Simulations of 2016 end-of-season corn yield potential for 41 sites indicate high probability of near or above-average yields in irrigated fields, but much more variability across the Corn Belt for rainfed fields. Several sites in southern and northeast Nebraska and in Iowa show a higher probability of below average yields. The article includes yield forecasts for each site, along with conditions for the period contributing to the forecasts.
Corn yield forecasts, based on Hybrid-Maize simulations and input from crop experts in 10 states, were developed for 41 sites across the Corn Belt on July 27. For irrigated corn, based on this conditions at this point in the season, there is only a low probability of below average yields. For rainfed corn, the majority of the sites studied, the results are more variable across locations. The article includes yield forecasts for each site, along with conditions for the period contributing to the forecasts.
Based on modeling corn growth stage and end-of-season yield for 41 sites in 10 Corn Belt states, researchers are forecasting potential end-of-season yield in "real time" to aid in decision-making thoughout the season. On July 14 they reported that corn has already reached or is approaching silking throughout most of Nebraska and the Corn Belt, except for corn in the northern and eastern states, where growth is running behind the rest of the region.based on modeling end-of-season corn yield for 41 sites. There is a low (<20%) probability of below-average yields at all irrigated locations, except for two sites in southeastern Nebraska. The range of forecast yields at the rainfed sites is wider. There is a relatively high probability (>75%) of above-average yield at two locations in the northern states and below-average yield at three locations. See story for predicted yields and probabilities for all the sites.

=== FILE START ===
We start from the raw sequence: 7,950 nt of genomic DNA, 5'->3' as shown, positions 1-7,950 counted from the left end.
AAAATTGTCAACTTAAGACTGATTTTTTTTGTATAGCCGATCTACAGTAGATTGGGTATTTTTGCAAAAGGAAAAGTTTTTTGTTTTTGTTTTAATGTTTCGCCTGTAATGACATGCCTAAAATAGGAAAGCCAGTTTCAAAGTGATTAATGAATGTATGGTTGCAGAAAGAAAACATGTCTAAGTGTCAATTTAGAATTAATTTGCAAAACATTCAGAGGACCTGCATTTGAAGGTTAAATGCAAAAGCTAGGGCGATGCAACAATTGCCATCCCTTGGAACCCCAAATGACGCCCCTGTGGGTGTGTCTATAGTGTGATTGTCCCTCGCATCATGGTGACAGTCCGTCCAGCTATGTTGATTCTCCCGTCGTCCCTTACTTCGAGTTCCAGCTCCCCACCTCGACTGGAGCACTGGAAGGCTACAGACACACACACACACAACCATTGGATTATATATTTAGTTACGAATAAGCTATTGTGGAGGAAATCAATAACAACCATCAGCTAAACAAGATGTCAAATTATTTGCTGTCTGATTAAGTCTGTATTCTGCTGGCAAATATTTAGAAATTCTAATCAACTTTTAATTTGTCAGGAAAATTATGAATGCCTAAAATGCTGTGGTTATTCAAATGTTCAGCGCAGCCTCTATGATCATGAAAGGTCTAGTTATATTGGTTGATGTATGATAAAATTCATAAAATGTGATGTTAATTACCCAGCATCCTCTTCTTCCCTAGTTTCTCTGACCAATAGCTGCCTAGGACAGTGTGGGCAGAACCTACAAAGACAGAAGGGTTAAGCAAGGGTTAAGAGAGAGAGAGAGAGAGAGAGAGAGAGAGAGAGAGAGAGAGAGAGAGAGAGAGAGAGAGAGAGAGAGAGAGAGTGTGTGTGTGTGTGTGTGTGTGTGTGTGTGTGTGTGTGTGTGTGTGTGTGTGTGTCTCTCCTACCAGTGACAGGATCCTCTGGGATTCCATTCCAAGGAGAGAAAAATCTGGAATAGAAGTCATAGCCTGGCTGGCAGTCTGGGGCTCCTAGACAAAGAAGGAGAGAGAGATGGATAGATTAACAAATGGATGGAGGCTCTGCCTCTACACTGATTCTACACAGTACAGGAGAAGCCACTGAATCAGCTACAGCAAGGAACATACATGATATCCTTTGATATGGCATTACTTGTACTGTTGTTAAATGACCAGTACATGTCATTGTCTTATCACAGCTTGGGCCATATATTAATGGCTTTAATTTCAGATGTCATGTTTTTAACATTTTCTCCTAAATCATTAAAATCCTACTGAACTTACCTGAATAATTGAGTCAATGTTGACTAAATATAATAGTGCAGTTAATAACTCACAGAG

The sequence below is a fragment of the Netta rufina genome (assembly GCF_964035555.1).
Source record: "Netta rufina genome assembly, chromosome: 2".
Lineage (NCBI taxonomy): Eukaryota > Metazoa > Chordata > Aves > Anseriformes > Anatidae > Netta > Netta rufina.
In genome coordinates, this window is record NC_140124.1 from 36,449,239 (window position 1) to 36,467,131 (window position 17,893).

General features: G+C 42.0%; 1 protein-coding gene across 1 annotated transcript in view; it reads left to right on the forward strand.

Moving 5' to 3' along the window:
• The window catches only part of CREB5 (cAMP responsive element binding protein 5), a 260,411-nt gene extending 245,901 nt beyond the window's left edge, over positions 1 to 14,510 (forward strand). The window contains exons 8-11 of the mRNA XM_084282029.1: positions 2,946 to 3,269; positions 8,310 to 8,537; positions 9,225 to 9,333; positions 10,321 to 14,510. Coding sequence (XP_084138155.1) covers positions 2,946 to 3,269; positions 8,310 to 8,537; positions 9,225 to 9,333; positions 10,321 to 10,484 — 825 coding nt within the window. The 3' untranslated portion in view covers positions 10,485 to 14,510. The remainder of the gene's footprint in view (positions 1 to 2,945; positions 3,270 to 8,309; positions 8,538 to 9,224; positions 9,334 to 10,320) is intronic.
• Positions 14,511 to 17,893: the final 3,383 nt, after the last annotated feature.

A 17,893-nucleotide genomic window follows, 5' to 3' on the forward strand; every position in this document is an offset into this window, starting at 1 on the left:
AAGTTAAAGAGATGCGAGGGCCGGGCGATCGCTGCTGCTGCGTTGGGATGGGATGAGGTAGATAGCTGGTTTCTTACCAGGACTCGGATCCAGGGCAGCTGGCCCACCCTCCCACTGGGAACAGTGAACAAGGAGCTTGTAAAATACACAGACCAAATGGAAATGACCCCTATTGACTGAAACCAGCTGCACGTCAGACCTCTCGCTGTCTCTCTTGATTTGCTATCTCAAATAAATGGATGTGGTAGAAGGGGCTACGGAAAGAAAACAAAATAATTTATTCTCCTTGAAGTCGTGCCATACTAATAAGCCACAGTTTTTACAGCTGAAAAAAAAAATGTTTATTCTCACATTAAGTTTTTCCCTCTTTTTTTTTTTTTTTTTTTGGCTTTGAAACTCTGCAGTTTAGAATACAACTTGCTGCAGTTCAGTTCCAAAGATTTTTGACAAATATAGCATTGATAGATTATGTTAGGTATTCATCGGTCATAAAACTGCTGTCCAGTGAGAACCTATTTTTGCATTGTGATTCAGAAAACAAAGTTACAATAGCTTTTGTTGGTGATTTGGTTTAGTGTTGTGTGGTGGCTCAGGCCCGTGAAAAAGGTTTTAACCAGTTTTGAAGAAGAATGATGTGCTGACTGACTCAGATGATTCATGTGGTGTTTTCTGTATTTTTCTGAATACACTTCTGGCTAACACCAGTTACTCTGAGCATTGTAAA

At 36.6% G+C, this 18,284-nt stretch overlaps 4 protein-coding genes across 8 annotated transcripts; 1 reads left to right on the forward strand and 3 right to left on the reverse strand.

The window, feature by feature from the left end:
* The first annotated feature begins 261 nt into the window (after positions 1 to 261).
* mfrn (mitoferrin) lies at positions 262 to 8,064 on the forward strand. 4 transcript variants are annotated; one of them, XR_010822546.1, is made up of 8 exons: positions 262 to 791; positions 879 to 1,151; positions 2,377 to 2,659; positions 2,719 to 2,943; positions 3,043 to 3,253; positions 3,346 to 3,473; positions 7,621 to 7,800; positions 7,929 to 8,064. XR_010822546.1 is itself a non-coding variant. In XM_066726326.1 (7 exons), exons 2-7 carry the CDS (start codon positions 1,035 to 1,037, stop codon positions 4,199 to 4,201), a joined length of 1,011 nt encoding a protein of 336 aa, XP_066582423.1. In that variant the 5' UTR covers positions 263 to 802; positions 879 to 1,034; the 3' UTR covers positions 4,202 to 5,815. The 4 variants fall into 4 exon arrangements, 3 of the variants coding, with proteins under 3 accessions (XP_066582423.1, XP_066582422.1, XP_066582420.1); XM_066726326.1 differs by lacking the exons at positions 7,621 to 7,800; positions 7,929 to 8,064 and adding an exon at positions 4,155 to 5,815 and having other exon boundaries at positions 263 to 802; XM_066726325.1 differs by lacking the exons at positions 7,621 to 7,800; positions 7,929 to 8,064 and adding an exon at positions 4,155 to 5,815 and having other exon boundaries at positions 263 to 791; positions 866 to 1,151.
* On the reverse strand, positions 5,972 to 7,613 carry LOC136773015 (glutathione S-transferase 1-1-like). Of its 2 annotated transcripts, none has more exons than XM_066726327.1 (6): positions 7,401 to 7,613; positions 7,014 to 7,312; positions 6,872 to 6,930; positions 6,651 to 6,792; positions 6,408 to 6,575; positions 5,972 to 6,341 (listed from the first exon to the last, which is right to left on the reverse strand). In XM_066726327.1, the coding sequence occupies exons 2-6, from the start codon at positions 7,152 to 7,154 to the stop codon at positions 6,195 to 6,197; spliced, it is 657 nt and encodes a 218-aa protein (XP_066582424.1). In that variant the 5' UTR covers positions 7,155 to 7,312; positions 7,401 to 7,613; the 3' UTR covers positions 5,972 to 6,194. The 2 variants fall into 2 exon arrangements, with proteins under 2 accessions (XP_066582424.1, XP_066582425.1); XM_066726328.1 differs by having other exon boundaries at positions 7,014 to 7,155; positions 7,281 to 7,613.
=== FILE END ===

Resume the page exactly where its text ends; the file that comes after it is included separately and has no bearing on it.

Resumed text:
The Yield Forecasting Center will be providing in-season corn yield forecasts every two weeks starting in mid-July to aid growers and the ag industry in making management, logistics, and marketing decisions through the season. The Center consists of a core team at UNL in collaboration with agronomists and extension educators from universities throughout the Corn Belt.
USDA NASS estimated 26% of Nebraska’s corn acres had been planted as of May 2, well behind last year’s pace of 45% and slightly behind the five-year average of 31%. The pace is undoubtedly being affected by the amount of precipitation across the state and the wet field conditions (Figures 1 and 2).
Current economic conditions are a challenge for crop producers to earn profits from corn, soybean, winter wheat, and milo production. Following is a discussion around how to make nutrient decisions this year. Robert Tigner is an Extension Educator focusing on agricultural economic issues.